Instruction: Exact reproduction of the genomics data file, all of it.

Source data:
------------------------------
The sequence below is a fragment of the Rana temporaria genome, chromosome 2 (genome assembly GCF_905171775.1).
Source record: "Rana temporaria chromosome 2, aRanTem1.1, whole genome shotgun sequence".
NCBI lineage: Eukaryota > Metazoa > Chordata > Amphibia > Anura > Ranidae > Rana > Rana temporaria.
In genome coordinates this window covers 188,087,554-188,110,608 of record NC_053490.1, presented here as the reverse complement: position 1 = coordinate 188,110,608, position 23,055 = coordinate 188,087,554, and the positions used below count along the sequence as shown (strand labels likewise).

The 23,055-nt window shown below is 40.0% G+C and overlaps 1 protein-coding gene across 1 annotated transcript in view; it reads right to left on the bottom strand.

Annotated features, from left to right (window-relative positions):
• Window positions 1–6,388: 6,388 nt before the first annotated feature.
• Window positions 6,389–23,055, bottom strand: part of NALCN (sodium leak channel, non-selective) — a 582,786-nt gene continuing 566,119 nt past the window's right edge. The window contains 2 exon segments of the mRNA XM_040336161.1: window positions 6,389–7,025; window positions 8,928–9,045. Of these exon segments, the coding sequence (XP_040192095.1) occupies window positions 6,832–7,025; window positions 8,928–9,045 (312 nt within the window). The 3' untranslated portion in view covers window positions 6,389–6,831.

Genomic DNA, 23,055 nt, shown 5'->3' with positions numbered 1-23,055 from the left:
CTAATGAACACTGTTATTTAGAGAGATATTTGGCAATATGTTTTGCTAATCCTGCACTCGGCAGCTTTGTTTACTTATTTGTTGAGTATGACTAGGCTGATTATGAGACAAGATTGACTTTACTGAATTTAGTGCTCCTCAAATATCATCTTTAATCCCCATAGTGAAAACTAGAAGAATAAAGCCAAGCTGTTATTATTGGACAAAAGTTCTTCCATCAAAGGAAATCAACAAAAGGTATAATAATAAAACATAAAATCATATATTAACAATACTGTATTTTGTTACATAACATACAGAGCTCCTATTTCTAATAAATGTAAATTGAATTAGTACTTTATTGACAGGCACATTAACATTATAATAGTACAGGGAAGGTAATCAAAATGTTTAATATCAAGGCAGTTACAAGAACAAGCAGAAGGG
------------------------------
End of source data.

The sequence below is a fragment of the Rana temporaria genome, chromosome 2 (genome assembly GCF_905171775.1).
Source record: "Rana temporaria chromosome 2, aRanTem1.1, whole genome shotgun sequence".
NCBI lineage: Eukaryota > Metazoa > Chordata > Amphibia > Anura > Ranidae > Rana > Rana temporaria.
In genome coordinates this window covers 188,087,554-188,110,608 of record NC_053490.1, presented here as the reverse complement: position 1 = coordinate 188,110,608, position 23,055 = coordinate 188,087,554, and the positions used below count along the sequence as shown (strand labels likewise).

The 23,055-nt window shown below is 40.0% G+C and overlaps 1 protein-coding gene across 1 annotated transcript in view; it reads right to left on the bottom strand.

Annotated features, from left to right (window-relative positions):
• Window positions 1–6,388: 6,388 nt before the first annotated feature.
• Window positions 6,389–23,055, bottom strand: part of NALCN (sodium leak channel, non-selective) — a 582,786-nt gene continuing 566,119 nt past the window's right edge. The window contains 2 exon segments of the mRNA XM_040336161.1: window positions 6,389–7,025; window positions 8,928–9,045. Of these exon segments, the coding sequence (XP_040192095.1) occupies window positions 6,832–7,025; window positions 8,928–9,045 (312 nt within the window). The 3' untranslated portion in view covers window positions 6,389–6,831.

Genomic DNA, 23,055 nt, shown 5'->3' with positions numbered 1-23,055 from the left:
CTAATGAACACTGTTATTTAGAGAGATATTTGGCAATATGTTTTGCTAATCCTGCACTCGGCAGCTTTGTTTACTTATTTGTTGAGTATGACTAGGCTGATTATGAGACAAGATTGACTTTACTGAATTTAGTGCTCCTCAAATATCATCTTTAATCCCCATAGTGAAAACTAGAAGAATAAAGCCAAGCTGTTATTATTGGACAAAAGTTCTTCCATCAAAGGAAATCAACAAAAGGTATAATAATAAAACATAAAATCATATATTAACAATACTGTATTTTGTTACATAACATACAGAGCTCCTATTTCTAATAAATGTAAATTGAATTAGTACTTTATTGACAGGCACATTAACATTATAATAGTACAGGGAAGGTAATCAAAATGTTTAATATCAAGGCAGTTACAAGAACAAGCAGAAGGG